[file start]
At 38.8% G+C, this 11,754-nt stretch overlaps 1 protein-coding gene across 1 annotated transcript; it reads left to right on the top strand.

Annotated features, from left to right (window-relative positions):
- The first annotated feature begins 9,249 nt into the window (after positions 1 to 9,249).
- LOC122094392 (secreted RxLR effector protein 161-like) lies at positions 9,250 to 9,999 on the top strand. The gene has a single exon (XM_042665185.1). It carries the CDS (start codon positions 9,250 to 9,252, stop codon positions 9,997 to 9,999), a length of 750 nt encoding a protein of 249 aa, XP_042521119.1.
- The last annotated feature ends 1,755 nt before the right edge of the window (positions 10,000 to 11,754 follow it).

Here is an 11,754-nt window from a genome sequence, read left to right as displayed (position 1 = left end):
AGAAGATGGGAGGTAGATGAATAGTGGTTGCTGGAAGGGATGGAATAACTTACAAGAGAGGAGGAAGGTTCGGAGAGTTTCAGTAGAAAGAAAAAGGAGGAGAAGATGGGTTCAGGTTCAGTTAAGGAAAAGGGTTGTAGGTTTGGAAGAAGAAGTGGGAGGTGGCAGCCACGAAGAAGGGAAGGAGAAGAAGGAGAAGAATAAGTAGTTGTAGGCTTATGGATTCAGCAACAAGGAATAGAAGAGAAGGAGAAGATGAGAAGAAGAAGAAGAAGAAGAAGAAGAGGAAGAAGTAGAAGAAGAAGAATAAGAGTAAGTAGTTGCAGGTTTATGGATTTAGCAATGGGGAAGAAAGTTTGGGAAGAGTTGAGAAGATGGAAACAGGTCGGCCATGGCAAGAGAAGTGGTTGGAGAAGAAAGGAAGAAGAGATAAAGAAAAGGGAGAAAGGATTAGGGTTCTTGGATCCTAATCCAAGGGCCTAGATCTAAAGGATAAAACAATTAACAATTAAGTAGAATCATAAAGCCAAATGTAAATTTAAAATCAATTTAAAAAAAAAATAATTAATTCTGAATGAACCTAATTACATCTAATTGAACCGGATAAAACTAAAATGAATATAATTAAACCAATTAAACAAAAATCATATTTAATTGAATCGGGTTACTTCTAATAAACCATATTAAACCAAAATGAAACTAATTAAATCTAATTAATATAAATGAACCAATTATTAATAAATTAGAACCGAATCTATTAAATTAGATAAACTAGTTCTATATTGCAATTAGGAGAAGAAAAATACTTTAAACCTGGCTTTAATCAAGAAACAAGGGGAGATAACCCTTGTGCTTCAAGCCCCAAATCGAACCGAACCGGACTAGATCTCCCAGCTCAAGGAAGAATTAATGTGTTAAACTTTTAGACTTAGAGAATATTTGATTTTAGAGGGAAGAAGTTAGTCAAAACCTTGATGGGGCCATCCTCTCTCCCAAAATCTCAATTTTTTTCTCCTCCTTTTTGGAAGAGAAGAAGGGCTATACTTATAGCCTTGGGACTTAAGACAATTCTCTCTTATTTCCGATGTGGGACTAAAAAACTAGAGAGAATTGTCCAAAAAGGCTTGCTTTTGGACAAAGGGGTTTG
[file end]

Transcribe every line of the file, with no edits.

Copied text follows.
At 38.8% G+C, this 11,754-nt stretch overlaps 1 protein-coding gene across 1 annotated transcript; it reads left to right on the top strand.

Annotated features, from left to right (window-relative positions):
- The first annotated feature begins 9,249 nt into the window (after positions 1 to 9,249).
- LOC122094392 (secreted RxLR effector protein 161-like) lies at positions 9,250 to 9,999 on the top strand. The gene has a single exon (XM_042665185.1). It carries the CDS (start codon positions 9,250 to 9,252, stop codon positions 9,997 to 9,999), a length of 750 nt encoding a protein of 249 aa, XP_042521119.1.
- The last annotated feature ends 1,755 nt before the right edge of the window (positions 10,000 to 11,754 follow it).

Here is an 11,754-nt window from a genome sequence, read left to right as displayed (position 1 = left end):
AGAAGATGGGAGGTAGATGAATAGTGGTTGCTGGAAGGGATGGAATAACTTACAAGAGAGGAGGAAGGTTCGGAGAGTTTCAGTAGAAAGAAAAAGGAGGAGAAGATGGGTTCAGGTTCAGTTAAGGAAAAGGGTTGTAGGTTTGGAAGAAGAAGTGGGAGGTGGCAGCCACGAAGAAGGGAAGGAGAAGAAGGAGAAGAATAAGTAGTTGTAGGCTTATGGATTCAGCAACAAGGAATAGAAGAGAAGGAGAAGATGAGAAGAAGAAGAAGAAGAAGAAGAAGAGGAAGAAGTAGAAGAAGAAGAATAAGAGTAAGTAGTTGCAGGTTTATGGATTTAGCAATGGGGAAGAAAGTTTGGGAAGAGTTGAGAAGATGGAAACAGGTCGGCCATGGCAAGAGAAGTGGTTGGAGAAGAAAGGAAGAAGAGATAAAGAAAAGGGAGAAAGGATTAGGGTTCTTGGATCCTAATCCAAGGGCCTAGATCTAAAGGATAAAACAATTAACAATTAAGTAGAATCATAAAGCCAAATGTAAATTTAAAATCAATTTAAAAAAAAAATAATTAATTCTGAATGAACCTAATTACATCTAATTGAACCGGATAAAACTAAAATGAATATAATTAAACCAATTAAACAAAAATCATATTTAATTGAATCGGGTTACTTCTAATAAACCATATTAAACCAAAATGAAACTAATTAAATCTAATTAATATAAATGAACCAATTATTAATAAATTAGAACCGAATCTATTAAATTAGATAAACTAGTTCTATATTGCAATTAGGAGAAGAAAAATACTTTAAACCTGGCTTTAATCAAGAAACAAGGGGAGATAACCCTTGTGCTTCAAGCCCCAAATCGAACCGAACCGGACTAGATCTCCCAGCTCAAGGAAGAATTAATGTGTTAAACTTTTAGACTTAGAGAATATTTGATTTTAGAGGGAAGAAGTTAGTCAAAACCTTGATGGGGCCATCCTCTCTCCCAAAATCTCAATTTTTTTCTCCTCCTTTTTGGAAGAGAAGAAGGGCTATACTTATAGCCTTGGGACTTAAGACAATTCTCTCTTATTTCCGATGTGGGACTAAAAAACTAGAGAGAATTGTCCAAAAAGGCTTGCTTTTGGACAAAGGGGTTTG